Will Coralline algae reef mitigate climate change effects on associated fauna?

  • Ragazzola, Federica (PI)
  • Pipitone, Carlo (CoI)

Project Details


Royal Society Travel grant:
The aim of this proposal is to study the mitigation effects of the biogenic coralline
algae reef on its associated fauna under 2100 future climate change scenario
(IPCC 2014). In order to achieve this we will: 1) design and develop 3D artificial
biogenic reefs ('mimics') simulating biogenic coralline algae reefs; 2) study the
suitability of the reef mimics as habitat providers and biodiversity facilitator in
natural environments; 3) analyse the fauna responses to future climate changes in
both natural and 'mimic' reefs.

Layman's description

Will coralline algae reef protect marine biodiversity against climate changes?
Scientific evidence for Climate changes (CC) are already unequivocal, but how
marine ecosystems will be affected (from single organism to species communities)
and if some of these ecosystems will be able to mitigate CC effects (i.e. buffer) on
organisms habits and functions are still open questions.
Rising levels of carbon dioxide (CO2 ) and other Green House Gases in the
atmosphere since the pre-industrial revolution are causing wide-ranging impacts,
including rising sea levels, melting snow and ice, more extreme heat events,
storms, rainfall and floods.
And what's about the Oceans? CO2 increase in the atmosphere have two major
effects on our Seas: global warming (GW) and ocean acidification (OA). And the
combination of these two main threats is affecting marine life.
What is still unclear is the role of some species as 'sources' against CC. Among
marine plants, some species are supposed to be able to mitigate OA effects
(buffer) and create more favourable conditions for other organisms, including
fauna which lives in association with them (i.e. associated fauna).
In a small and confined seas like the Mediterranean Sea, these potential 'buffers'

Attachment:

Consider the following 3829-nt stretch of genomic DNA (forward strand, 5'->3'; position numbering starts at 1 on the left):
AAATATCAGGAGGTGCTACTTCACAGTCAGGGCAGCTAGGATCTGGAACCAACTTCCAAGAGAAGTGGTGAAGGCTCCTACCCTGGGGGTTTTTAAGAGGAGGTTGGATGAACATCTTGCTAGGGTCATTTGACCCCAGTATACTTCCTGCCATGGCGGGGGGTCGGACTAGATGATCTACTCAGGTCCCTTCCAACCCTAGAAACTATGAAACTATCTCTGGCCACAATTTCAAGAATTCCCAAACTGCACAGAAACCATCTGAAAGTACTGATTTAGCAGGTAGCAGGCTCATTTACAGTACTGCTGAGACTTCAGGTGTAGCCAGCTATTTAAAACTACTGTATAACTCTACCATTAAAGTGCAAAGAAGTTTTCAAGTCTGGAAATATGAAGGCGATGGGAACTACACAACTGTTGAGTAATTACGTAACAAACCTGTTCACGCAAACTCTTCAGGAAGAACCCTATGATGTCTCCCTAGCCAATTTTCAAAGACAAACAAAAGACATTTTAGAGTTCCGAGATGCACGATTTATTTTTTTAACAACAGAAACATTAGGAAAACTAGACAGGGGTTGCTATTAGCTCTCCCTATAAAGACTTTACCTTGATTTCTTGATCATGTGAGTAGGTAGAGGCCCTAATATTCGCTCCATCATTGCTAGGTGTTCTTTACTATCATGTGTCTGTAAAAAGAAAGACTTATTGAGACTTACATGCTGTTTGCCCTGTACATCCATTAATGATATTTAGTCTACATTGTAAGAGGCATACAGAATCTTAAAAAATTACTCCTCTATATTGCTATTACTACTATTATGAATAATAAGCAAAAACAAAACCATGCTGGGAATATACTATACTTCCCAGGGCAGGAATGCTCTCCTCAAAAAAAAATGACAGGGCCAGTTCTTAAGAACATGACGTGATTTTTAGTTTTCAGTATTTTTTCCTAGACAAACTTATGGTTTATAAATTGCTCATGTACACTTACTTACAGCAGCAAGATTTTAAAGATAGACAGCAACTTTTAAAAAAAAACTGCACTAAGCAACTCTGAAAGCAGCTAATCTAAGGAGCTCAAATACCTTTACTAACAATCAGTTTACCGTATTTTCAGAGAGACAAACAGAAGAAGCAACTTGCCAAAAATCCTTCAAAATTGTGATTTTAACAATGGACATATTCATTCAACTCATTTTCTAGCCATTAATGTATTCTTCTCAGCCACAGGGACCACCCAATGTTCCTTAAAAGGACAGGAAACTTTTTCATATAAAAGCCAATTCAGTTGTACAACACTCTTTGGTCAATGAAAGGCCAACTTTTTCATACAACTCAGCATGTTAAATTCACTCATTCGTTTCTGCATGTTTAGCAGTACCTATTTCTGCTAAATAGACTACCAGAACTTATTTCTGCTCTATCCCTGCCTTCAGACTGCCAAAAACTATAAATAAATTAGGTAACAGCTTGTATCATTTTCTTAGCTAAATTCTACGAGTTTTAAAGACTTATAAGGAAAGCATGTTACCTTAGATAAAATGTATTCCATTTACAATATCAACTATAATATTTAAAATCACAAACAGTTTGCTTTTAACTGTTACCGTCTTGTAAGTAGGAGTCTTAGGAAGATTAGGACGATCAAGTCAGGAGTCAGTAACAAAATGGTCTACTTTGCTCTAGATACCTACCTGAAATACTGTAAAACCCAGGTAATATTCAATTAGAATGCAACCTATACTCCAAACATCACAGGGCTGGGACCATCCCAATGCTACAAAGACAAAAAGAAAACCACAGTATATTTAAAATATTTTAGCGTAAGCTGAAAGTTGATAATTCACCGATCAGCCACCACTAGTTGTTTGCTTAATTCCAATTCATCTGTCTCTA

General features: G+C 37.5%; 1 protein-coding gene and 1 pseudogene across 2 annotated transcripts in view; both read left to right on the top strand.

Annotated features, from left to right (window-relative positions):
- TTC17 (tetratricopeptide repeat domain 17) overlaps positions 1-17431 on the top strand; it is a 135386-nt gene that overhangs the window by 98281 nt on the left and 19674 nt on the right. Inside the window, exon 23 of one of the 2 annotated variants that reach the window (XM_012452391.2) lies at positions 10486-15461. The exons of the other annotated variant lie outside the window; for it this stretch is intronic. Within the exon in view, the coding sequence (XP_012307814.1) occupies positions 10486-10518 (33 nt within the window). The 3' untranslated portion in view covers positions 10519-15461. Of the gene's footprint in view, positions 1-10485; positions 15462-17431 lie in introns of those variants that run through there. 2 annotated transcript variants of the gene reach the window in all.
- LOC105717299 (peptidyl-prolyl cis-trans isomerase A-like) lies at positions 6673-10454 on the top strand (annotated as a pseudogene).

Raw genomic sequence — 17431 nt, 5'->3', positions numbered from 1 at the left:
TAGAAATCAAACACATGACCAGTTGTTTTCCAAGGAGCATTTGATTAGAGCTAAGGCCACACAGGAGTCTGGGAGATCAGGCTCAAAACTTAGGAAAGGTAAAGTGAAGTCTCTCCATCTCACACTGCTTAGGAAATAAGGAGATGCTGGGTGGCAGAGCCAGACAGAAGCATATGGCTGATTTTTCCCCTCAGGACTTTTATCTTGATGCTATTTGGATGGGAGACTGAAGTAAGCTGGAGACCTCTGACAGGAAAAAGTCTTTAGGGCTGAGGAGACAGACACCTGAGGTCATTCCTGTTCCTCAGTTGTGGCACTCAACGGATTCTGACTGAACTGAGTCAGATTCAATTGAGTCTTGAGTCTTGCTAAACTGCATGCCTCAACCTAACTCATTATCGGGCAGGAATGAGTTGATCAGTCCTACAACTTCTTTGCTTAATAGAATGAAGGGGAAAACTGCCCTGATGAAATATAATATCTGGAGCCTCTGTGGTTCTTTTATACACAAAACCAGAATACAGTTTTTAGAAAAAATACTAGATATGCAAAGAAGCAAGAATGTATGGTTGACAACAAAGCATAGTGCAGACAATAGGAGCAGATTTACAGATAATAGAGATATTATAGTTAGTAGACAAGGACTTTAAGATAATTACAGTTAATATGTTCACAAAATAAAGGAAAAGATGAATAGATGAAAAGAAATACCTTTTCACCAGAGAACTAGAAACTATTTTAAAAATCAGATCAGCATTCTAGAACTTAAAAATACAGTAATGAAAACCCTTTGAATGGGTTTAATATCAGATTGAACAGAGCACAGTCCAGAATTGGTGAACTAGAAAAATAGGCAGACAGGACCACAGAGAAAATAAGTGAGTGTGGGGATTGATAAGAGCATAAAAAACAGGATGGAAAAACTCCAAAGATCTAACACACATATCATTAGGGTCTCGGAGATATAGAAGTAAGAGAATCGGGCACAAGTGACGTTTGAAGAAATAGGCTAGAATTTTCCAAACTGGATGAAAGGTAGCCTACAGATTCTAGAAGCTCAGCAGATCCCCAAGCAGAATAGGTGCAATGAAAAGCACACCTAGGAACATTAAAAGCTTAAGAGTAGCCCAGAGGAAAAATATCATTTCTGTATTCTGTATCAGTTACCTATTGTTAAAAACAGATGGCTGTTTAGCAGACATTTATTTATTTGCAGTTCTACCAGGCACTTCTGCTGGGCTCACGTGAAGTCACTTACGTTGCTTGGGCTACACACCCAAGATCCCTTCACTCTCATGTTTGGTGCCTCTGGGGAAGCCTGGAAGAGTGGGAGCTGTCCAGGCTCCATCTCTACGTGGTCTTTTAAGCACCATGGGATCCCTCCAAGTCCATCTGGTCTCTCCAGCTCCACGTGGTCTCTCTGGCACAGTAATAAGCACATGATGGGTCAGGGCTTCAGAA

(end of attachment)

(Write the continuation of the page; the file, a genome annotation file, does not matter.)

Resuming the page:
are among the dominant organisms. Coralline algae bioconstructions belong
these groups of organism that may play an important role in buffering the pH
decrease thus creating a micro-environment that may help some species to resist
under future CC. In the Mediterranean Sea, coralline algae (algae with calcium
carbonate structure) form extended reefs (bioconstructions) and, like buildings,
are able to host different species to settle on, to hide and protect, and thus create
highly diverse and complex environments.
Because of their calcium carbonate structures, coralline algae are extremely
vulnerable to climate change, in particular to OA, since their skeleton is made with
a calcium carbonate forms that is very soluble to low pH conditions. Thus, their
survival and, as cascading effect, the survival of the associated species is at risk.
The aim of this proposal is to study the capability of coralline algae
bioconstructions to mitigate the effects of CC on their associated fauna. 3D
artificial reef proto-types, resembling structures of natural coralline
bioconstructions, will be designed and realized. Successively, mimics will be
transplanted for 3,6 and 12 months in the sea close to coralline algae reefs in
order to make them available for organisms associated to the natural reefs. After
12 months, natural reefs and mimics with their associated fauna will be exposed
to combined OA and GW effects (future condition projected for the 2100) under
controlled conditions.
Our research will allow to clarify the function of the coralline algae reef as a buffer
for diversity, abundance, reproductive, ecological and structural characteristics of
the associated fauna. As a consequence, our results will be important for the
planning of future protection and management strategies involving coralline algae
Effective start/end date1/09/1631/08/18


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